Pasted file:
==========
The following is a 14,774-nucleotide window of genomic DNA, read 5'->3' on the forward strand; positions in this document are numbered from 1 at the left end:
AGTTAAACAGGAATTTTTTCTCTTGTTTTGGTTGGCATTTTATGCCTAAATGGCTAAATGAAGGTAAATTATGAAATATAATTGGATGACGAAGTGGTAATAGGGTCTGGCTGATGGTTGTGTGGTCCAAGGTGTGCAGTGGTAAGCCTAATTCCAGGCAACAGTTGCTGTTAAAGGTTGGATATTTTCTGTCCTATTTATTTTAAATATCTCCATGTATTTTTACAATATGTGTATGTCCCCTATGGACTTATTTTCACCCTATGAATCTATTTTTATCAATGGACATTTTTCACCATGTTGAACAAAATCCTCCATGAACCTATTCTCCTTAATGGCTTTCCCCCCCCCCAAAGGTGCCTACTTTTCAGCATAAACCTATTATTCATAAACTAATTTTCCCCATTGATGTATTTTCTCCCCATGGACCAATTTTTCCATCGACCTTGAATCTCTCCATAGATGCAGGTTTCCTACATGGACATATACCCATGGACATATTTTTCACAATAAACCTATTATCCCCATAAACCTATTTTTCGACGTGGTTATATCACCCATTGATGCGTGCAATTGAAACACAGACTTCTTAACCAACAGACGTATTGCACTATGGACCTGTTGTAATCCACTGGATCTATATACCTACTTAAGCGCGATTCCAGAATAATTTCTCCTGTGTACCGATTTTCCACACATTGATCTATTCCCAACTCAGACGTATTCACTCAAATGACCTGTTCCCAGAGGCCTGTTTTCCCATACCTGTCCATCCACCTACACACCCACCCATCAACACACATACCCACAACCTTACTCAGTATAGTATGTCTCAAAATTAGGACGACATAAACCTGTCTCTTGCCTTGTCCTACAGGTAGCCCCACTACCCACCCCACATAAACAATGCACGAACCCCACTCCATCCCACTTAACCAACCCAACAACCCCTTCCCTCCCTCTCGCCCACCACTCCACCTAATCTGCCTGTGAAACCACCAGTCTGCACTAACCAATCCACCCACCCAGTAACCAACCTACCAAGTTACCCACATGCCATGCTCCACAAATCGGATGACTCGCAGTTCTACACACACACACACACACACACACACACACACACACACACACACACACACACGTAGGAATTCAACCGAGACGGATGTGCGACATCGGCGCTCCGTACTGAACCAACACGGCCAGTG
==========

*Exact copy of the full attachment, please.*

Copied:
The following is a 14,774-nucleotide window of genomic DNA, read 5'->3' on the forward strand; positions in this document are numbered from 1 at the left end:
AGTTAAACAGGAATTTTTTCTCTTGTTTTGGTTGGCATTTTATGCCTAAATGGCTAAATGAAGGTAAATTATGAAATATAATTGGATGACGAAGTGGTAATAGGGTCTGGCTGATGGTTGTGTGGTCCAAGGTGTGCAGTGGTAAGCCTAATTCCAGGCAACAGTTGCTGTTAAAGGTTGGATATTTTCTGTCCTATTTATTTTAAATATCTCCATGTATTTTTACAATATGTGTATGTCCCCTATGGACTTATTTTCACCCTATGAATCTATTTTTATCAATGGACATTTTTCACCATGTTGAACAAAATCCTCCATGAACCTATTCTCCTTAATGGCTTTCCCCCCCCCCAAAGGTGCCTACTTTTCAGCATAAACCTATTATTCATAAACTAATTTTCCCCATTGATGTATTTTCTCCCCATGGACCAATTTTTCCATCGACCTTGAATCTCTCCATAGATGCAGGTTTCCTACATGGACATATACCCATGGACATATTTTTCACAATAAACCTATTATCCCCATAAACCTATTTTTCGACGTGGTTATATCACCCATTGATGCGTGCAATTGAAACACAGACTTCTTAACCAACAGACGTATTGCACTATGGACCTGTTGTAATCCACTGGATCTATATACCTACTTAAGCGCGATTCCAGAATAATTTCTCCTGTGTACCGATTTTCCACACATTGATCTATTCCCAACTCAGACGTATTCACTCAAATGACCTGTTCCCAGAGGCCTGTTTTCCCATACCTGTCCATCCACCTACACACCCACCCATCAACACACATACCCACAACCTTACTCAGTATAGTATGTCTCAAAATTAGGACGACATAAACCTGTCTCTTGCCTTGTCCTACAGGTAGCCCCACTACCCACCCCACATAAACAATGCACGAACCCCACTCCATCCCACTTAACCAACCCAACAACCCCTTCCCTCCCTCTCGCCCACCACTCCACCTAATCTGCCTGTGAAACCACCAGTCTGCACTAACCAATCCACCCACCCAGTAACCAACCTACCAAGTTACCCACATGCCATGCTCCACAAATCGGATGACTCGCAGTTCTACACACACACACACACACACACACACACACACACACACACACACACACACACGTAGGAATTCAACCGAGACGGATGTGCGACATCGGCGCTCCGTACTGAACCAACACGGCCAGTG